Three Lower Hutt families with gang connections have filed appeals against a Tenancy Tribunal decision that would see them evicted from their state houses.
They are fighting moves to get them kicked out of the suburb of Pomare after neighbours complained about intimidation, threats and burglary.
In March, five households in Farmer Cres with Mongrel Mob links were issued 90-day notices terminating their tenancies after “severely disturbing the community”.
Two of the families moved before their notices expired. But Billy Taylor, Robyn Winther and Huia Tamaka appealed to the tribunal to have the orders overturned.
The trio lodged appeals in Lower Hutt District Court this morning. The court confirmed the appeals had been lodged but no dates had yet been set for hearings.
The Tenancy Tribunal would not comment further on the matter.
In February police arrested and charged several Mongrel Mob members, some of whom were partners of the tenants in question.
In a reserved decision released yesterday, the tribunal ruled in favour of Housing NZ, after the government agency argued it was simply seeking possession of its units, as it – and any other landlord – was entitled to do as long as correct procedures were followed.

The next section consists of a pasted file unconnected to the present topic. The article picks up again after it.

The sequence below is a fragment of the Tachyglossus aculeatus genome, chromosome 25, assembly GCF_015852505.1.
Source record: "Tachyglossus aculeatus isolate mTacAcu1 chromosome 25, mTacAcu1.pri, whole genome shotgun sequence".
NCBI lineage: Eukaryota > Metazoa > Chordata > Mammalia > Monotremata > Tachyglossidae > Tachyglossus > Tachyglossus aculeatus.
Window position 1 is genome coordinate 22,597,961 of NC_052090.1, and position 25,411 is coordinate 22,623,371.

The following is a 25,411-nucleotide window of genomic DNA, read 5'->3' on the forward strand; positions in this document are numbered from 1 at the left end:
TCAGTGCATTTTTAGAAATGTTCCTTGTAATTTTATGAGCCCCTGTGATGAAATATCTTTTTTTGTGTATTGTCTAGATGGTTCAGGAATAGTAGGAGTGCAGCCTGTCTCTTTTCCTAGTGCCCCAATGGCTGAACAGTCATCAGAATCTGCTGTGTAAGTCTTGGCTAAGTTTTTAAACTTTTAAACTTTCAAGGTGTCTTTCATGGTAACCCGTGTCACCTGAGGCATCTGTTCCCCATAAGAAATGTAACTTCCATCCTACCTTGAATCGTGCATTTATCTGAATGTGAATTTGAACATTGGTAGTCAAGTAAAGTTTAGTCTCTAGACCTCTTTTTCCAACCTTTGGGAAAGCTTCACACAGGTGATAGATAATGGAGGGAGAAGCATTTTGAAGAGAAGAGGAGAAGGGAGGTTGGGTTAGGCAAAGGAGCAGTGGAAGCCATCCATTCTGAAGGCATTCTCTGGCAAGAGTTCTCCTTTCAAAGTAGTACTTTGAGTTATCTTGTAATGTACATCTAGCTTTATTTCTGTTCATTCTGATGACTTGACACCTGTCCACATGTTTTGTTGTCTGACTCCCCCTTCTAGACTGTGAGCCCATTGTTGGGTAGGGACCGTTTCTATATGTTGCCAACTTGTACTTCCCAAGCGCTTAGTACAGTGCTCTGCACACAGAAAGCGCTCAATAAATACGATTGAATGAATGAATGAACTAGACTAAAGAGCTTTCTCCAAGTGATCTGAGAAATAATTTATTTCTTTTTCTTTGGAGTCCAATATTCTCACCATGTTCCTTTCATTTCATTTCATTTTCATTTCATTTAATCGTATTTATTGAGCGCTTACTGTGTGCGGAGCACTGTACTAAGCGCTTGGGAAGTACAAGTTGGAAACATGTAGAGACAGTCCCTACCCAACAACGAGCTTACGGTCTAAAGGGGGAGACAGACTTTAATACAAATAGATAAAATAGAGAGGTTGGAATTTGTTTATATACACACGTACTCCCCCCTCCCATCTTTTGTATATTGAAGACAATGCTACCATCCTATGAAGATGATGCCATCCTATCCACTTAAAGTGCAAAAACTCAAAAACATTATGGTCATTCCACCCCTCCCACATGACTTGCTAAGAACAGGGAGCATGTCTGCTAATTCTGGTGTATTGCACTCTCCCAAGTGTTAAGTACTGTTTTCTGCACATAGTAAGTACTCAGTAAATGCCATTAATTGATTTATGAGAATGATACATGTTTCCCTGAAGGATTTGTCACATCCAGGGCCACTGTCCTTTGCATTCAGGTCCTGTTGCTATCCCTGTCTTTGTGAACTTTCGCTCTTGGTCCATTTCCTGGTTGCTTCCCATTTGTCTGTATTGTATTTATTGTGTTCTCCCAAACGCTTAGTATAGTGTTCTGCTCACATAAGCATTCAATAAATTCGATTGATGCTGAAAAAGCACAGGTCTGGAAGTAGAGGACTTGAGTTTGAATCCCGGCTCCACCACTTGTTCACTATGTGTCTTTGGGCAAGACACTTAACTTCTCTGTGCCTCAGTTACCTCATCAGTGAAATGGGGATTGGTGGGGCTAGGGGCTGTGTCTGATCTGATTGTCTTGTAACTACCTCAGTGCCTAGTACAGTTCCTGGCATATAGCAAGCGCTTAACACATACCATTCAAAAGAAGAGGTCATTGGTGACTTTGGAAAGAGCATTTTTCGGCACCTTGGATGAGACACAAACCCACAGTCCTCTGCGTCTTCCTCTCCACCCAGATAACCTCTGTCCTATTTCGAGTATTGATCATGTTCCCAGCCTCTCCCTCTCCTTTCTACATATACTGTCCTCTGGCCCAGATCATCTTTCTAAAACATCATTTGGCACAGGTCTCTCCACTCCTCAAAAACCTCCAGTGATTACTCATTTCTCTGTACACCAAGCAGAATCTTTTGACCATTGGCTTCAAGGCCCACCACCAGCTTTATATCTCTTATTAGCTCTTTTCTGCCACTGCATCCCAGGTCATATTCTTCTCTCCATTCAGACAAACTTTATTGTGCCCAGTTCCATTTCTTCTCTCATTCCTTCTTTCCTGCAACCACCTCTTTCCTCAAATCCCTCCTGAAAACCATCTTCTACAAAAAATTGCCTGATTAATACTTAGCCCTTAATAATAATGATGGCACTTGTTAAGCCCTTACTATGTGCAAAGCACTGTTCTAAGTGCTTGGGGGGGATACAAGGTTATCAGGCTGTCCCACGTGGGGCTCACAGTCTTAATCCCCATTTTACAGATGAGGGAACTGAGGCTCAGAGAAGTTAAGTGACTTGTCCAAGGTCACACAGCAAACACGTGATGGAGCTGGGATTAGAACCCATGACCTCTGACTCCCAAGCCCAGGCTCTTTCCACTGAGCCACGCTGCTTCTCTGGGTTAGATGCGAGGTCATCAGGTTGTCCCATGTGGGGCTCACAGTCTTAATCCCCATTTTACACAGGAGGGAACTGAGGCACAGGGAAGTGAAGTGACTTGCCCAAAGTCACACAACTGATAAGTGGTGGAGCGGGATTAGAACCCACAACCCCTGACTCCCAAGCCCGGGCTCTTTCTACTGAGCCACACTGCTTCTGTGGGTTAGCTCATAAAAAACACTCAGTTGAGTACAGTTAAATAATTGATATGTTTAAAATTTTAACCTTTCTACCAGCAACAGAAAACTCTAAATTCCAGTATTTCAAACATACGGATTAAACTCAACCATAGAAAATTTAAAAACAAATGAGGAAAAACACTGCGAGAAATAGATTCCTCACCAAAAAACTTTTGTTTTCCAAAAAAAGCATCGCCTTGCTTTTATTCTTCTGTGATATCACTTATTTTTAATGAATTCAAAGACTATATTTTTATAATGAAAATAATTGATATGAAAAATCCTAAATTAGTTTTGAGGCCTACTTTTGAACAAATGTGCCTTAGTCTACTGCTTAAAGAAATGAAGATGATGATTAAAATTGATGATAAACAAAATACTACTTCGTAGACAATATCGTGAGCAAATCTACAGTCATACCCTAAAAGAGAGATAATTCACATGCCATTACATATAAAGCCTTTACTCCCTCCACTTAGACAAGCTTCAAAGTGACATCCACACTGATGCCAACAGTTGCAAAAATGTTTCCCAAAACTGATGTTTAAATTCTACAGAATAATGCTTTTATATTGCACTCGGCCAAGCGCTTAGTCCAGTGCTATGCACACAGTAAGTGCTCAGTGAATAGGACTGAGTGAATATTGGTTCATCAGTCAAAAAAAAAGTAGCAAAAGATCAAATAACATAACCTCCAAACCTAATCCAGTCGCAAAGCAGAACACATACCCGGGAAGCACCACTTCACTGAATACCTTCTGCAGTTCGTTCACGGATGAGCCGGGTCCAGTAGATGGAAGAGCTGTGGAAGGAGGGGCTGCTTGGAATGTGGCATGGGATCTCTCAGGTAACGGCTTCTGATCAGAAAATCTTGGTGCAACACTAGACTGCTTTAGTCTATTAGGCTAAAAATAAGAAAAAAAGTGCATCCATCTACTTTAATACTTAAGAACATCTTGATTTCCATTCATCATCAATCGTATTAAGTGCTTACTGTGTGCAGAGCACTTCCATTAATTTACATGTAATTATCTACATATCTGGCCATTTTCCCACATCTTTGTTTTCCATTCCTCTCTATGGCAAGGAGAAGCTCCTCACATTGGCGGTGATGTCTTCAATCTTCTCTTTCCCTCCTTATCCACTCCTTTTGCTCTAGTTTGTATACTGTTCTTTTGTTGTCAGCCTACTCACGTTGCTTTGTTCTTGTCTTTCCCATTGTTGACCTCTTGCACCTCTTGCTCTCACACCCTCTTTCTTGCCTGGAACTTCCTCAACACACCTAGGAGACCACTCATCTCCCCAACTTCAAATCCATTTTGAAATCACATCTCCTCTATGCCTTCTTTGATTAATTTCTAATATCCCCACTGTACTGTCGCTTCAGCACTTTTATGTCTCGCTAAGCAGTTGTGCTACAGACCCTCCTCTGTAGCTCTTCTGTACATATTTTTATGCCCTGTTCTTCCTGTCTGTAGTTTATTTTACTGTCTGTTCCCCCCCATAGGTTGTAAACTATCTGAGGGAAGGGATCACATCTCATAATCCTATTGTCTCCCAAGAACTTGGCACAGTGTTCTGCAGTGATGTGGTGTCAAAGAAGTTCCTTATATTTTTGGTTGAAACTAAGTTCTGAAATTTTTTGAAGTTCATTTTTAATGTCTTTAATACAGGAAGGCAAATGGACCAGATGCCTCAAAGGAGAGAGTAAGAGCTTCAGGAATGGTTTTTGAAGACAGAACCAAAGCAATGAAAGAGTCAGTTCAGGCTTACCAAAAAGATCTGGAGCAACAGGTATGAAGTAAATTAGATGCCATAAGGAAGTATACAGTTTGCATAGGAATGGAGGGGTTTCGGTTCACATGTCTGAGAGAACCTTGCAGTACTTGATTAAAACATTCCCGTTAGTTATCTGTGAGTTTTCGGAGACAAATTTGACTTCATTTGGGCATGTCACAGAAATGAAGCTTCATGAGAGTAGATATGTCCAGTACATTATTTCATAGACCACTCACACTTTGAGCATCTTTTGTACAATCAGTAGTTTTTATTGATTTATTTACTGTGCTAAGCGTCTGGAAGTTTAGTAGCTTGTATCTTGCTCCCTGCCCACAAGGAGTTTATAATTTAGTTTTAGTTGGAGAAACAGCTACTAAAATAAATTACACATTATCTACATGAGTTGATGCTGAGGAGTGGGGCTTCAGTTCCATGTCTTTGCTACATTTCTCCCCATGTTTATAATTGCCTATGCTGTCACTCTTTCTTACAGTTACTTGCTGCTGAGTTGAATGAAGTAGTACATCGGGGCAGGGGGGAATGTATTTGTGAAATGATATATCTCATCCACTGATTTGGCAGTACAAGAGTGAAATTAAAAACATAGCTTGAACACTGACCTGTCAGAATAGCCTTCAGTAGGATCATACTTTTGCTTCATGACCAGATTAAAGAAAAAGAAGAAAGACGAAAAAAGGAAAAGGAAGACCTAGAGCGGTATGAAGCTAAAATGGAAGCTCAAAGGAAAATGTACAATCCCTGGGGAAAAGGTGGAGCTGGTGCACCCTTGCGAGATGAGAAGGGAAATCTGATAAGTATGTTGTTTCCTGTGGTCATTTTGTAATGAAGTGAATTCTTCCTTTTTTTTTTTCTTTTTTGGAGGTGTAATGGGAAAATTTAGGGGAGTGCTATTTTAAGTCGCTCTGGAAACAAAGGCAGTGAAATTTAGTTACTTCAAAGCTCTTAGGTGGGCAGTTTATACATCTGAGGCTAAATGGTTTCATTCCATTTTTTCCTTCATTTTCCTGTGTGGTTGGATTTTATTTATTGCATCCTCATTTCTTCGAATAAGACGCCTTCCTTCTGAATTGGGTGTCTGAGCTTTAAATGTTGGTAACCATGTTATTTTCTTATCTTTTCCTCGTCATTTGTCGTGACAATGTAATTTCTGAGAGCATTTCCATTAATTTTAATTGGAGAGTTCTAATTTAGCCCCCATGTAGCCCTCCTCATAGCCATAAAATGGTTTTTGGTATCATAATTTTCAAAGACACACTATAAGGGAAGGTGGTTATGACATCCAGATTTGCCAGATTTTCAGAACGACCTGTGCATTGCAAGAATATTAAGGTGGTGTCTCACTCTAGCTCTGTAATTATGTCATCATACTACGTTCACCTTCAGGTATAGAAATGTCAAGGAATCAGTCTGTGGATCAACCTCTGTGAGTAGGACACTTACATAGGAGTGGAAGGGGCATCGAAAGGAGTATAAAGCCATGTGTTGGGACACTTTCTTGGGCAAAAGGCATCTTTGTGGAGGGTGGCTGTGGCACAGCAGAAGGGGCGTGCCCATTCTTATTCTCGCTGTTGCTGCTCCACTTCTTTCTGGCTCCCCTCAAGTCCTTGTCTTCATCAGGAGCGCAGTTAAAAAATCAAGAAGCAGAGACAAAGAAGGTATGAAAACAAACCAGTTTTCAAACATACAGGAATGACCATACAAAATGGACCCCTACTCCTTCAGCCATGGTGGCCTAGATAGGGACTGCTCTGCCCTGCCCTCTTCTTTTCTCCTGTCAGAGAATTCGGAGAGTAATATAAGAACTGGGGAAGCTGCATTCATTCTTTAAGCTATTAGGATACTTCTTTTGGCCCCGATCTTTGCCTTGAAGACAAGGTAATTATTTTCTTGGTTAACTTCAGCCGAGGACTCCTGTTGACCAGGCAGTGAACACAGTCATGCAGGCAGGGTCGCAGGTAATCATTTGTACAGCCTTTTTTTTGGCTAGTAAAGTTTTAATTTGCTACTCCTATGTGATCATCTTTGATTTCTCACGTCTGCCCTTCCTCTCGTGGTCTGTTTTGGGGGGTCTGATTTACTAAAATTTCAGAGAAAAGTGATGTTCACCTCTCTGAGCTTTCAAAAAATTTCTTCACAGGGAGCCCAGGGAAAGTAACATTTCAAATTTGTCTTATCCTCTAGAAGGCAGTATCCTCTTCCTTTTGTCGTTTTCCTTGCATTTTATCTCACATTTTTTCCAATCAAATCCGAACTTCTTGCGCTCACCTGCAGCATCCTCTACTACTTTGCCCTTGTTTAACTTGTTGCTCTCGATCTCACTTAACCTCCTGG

Tribunal adjudicator Karun Lakshman said a landlord had no obligation to give a reason for 90 days’ notice.
“In the present case, the reasons given by the corporation, even if unlawful, do not make the notice bad.”
Robert Lithgow, QC, who represented the women at the tribunal hearing, argued the evictions were discriminatory and breached the Bill of Rights Act.
He said his clients would appeal the decision to the District Court and this morning said the women had already drafted appeals and would seek a stay on their eviction.
He said the Government had a plan.
”They are going to have a go at the Mongrel Mob and they don’t care who they hurt on the way,” he told Radio New Zealand.
Housing NZ chief executive Lesley Turk said it was pleased to be granted the possession orders. It encouraged tenants to be good neighbours. If they chose not to their tenancies would be terminated.
Dr Turk said state tenants, like any tenants, had an obligation to abide by the tenancy agreement and “avoid disturbing the harmony of their neighbourhood”.
“If they fail to do this, then they risk losing the opportunity of living in a state home.”
The families will be given time to leave but Housing NZ said it would enforce the possession order if necessary.
It was willing to help the families find new accommodation but “to date, they haven’t taken up this offer”.
“We can now focus on making Pomare a better place to live for the 100 or so Housing NZ tenants who live there.”